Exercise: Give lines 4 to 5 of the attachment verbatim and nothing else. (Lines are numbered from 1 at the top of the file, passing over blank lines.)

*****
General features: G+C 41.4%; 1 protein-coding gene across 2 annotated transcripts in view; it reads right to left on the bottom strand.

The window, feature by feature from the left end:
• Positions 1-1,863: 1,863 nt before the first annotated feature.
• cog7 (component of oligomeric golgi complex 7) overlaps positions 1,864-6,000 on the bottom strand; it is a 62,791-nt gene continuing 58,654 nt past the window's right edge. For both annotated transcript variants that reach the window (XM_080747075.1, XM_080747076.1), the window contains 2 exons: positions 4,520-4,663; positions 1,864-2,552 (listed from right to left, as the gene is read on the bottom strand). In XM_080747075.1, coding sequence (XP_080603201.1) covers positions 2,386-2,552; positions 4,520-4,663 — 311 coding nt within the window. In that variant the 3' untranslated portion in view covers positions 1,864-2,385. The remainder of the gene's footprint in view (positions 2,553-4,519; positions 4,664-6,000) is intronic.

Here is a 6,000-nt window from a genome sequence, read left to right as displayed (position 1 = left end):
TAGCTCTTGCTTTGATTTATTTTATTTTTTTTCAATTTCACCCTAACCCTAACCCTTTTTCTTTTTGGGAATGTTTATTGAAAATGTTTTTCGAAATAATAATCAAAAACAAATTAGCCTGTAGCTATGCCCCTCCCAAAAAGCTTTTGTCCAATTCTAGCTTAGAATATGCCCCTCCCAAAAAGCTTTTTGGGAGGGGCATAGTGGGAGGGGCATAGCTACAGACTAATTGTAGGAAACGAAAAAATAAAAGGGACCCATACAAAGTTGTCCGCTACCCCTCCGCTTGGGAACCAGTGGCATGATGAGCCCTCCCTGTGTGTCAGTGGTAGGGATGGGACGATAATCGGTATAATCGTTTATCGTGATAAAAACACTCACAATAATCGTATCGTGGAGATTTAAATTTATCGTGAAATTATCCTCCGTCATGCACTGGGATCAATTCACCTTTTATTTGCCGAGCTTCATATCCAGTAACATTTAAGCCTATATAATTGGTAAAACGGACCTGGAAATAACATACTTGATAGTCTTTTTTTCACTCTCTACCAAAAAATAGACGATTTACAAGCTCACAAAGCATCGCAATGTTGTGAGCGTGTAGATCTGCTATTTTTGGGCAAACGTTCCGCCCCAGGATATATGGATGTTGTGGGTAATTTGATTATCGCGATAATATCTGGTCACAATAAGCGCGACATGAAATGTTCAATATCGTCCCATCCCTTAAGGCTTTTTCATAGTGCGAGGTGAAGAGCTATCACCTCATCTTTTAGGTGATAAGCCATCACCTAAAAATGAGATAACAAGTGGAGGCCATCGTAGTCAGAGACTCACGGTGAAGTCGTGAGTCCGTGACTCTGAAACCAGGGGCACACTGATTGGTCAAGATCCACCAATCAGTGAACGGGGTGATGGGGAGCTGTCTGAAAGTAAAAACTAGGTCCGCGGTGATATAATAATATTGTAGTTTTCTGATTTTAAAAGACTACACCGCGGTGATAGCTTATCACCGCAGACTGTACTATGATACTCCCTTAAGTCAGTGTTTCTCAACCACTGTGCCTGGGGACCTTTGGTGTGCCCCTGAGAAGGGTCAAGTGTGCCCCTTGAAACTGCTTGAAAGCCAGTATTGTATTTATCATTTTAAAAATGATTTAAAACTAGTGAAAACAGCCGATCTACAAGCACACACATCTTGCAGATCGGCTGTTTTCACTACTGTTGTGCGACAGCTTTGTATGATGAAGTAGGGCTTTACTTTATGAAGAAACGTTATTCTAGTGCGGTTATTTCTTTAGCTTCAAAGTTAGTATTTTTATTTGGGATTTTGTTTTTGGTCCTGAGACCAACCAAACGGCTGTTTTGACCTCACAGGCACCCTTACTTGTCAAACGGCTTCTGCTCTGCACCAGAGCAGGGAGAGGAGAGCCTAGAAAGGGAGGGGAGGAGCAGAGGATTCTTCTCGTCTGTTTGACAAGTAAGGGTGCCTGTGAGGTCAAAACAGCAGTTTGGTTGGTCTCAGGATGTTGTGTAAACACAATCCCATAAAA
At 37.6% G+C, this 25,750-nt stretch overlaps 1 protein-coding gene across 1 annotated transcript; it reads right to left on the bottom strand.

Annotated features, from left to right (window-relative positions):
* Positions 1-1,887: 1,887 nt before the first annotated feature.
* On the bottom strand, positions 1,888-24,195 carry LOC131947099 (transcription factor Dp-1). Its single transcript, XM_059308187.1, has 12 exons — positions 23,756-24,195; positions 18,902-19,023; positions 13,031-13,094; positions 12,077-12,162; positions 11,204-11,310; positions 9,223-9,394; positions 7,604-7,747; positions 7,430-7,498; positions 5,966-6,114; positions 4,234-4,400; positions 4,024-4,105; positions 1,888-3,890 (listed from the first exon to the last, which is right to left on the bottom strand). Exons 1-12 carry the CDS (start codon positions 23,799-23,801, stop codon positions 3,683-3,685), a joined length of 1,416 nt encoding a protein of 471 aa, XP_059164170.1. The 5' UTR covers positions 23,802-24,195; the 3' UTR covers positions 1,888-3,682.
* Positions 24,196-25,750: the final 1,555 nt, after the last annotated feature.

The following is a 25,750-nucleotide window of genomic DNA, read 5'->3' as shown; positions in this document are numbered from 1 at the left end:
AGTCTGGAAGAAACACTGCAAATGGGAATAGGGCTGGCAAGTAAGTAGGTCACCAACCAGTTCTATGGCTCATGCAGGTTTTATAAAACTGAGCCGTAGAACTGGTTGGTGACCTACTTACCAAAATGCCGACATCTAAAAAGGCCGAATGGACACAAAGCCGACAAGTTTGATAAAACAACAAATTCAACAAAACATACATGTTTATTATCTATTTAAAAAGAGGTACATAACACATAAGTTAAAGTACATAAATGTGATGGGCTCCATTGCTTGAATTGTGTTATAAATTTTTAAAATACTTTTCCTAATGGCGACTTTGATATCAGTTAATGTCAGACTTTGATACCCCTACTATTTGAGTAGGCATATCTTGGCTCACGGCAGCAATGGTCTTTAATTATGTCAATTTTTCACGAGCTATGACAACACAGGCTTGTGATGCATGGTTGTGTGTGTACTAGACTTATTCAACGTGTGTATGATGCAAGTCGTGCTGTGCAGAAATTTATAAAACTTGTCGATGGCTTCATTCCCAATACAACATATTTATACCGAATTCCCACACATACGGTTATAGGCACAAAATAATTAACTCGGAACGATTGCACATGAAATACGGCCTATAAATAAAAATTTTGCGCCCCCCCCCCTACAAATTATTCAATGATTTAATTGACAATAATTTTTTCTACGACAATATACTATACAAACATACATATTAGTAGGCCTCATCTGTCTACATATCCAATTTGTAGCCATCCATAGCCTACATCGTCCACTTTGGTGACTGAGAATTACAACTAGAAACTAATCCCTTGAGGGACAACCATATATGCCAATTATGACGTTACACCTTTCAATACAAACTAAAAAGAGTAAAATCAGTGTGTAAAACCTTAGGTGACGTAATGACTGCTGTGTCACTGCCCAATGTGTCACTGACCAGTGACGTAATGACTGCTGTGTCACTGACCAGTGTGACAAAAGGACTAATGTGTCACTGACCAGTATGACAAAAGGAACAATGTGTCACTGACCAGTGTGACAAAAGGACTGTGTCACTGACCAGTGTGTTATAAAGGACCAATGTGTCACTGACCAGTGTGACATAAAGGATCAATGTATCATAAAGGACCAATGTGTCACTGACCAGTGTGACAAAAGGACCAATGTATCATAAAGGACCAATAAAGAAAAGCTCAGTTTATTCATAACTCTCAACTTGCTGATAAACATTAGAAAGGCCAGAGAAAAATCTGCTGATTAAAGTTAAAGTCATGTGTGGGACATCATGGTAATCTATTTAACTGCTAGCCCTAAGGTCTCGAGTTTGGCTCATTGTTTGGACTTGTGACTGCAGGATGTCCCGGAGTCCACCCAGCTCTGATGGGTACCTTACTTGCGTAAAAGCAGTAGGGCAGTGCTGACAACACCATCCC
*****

• cog7 (component of oligomeric golgi complex 7) overlaps positions 1,864-6,000 on the bottom strand; it is a 62,791-nt gene continuing 58,654 nt past the window's right edge. For both annotated transcript variants that reach the window (XM_080747075.1, XM_080747076.1), the window contains 2 exons: positions 4,520-4,663; positions 1,864-2,552 (listed from right to left, as the gene is read on the bottom strand). In XM_080747075.1, coding sequence (XP_080603201.1) covers positions 2,386-2,552; positions 4,520-4,663 — 311 coding nt within the window. In that variant the 3' untranslated portion in view covers positions 1,864-2,385. The remainder of the gene's footprint in view (positions 2,553-4,519; positions 4,664-6,000) is intronic.

Here is a 6,000-nt window from a genome sequence, read left to right as displayed (position 1 = left end):